Never one to shy away from the spotlight, Russian President Vladimir Putin has very publically labelled the Panama Papers revelations an attack on himself and the country.
Kremlin spokesman Dmitry Peskov dismissed the scandal as “Putinophobia abroad,” despite the leader not actually being named in the files.
“It’s obvious that the intention, the main target, of this attack, was in the first place against our country, and against President Putin himself,” he said.
He said reports of secret offshore deals and loans worth two billion dollars being linked to Putin’s inner circle were merely an attempt to discredit the president, ahead of September’s parliamentary elections.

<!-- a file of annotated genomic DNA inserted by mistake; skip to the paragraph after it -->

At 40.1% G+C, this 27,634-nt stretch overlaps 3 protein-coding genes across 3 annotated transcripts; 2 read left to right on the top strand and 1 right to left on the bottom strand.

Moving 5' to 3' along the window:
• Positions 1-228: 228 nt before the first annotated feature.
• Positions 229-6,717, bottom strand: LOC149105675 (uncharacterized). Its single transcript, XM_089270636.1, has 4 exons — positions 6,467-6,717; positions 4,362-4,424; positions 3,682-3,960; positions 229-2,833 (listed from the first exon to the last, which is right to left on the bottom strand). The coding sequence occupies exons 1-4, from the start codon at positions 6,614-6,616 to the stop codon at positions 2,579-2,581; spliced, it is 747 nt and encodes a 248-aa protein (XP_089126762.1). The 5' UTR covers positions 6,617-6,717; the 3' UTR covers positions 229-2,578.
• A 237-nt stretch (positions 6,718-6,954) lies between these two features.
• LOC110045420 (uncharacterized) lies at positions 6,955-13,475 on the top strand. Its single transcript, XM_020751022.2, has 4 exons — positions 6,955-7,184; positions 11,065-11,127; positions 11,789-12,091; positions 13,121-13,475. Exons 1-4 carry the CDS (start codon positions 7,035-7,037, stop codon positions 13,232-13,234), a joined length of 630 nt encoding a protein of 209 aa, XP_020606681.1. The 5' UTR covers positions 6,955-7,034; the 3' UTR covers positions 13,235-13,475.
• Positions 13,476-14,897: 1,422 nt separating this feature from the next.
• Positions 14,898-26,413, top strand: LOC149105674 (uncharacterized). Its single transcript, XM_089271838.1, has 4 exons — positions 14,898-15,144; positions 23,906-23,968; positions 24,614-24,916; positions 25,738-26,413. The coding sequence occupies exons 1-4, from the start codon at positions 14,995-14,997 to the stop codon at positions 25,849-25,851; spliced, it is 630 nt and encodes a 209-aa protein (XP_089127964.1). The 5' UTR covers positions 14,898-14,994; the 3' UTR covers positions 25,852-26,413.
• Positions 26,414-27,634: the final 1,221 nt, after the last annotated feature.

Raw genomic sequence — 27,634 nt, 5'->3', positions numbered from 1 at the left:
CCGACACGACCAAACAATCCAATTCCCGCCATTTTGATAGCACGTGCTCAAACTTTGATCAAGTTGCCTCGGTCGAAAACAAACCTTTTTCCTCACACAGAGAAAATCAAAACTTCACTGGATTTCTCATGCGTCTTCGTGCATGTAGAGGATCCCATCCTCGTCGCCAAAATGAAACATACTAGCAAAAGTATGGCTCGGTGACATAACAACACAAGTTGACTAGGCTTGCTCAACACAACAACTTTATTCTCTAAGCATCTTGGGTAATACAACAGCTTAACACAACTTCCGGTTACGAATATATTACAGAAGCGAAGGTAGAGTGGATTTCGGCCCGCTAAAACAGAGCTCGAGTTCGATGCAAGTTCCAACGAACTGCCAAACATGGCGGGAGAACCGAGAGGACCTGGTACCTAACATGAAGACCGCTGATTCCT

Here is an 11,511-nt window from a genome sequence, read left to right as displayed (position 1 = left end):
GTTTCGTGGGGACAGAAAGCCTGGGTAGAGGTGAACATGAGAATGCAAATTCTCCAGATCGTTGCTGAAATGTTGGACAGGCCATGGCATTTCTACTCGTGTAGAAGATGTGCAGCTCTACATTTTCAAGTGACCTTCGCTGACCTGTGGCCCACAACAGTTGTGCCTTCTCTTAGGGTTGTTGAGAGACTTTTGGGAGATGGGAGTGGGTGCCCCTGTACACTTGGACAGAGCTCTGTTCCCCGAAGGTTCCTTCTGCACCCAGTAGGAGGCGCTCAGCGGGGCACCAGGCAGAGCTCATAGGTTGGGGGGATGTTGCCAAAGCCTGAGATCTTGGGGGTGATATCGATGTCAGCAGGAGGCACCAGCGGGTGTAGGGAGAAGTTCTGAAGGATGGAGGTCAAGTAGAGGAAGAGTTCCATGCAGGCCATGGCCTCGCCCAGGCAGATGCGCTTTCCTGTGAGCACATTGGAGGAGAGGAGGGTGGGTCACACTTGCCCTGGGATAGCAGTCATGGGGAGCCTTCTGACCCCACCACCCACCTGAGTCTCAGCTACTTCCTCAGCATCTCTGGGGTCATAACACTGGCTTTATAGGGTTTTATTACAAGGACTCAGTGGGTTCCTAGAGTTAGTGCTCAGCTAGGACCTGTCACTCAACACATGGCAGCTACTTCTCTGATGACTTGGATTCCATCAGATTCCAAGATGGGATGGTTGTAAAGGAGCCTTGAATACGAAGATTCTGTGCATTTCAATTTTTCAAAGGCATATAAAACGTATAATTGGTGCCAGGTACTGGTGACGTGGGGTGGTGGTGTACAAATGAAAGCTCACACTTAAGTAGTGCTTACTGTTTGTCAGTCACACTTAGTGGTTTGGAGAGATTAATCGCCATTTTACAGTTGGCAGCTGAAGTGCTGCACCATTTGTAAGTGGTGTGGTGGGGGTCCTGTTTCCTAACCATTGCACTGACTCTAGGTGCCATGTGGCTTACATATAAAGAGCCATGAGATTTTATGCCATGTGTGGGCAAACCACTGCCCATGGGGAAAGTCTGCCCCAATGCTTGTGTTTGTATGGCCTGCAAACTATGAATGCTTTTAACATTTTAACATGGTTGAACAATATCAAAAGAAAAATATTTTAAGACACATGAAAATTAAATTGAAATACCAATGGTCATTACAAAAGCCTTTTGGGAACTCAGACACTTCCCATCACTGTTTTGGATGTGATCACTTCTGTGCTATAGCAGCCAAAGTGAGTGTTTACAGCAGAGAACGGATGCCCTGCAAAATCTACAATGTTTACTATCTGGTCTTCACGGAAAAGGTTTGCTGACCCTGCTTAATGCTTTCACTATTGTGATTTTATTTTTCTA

Peskov added that the documents contain “nothing concrete and nothing new” about Putin.
The people of Moscow, however, were less fervently sure about how much of the leaked information to believe.
“You know what I think about all of this? It hasn’t been proven. They haven’t caught these people red-handed. It’s just tabloid reporting.”
“To some extent of course there is corruption. I can’t explain all the details. But it does obviously exist in the country.”
The trail left by the Panama Papers implicates many of Putin’s associates and close friends in the scandal, although the financial schemes outlined in the eleven-million-plus documents are not necessarily illegal.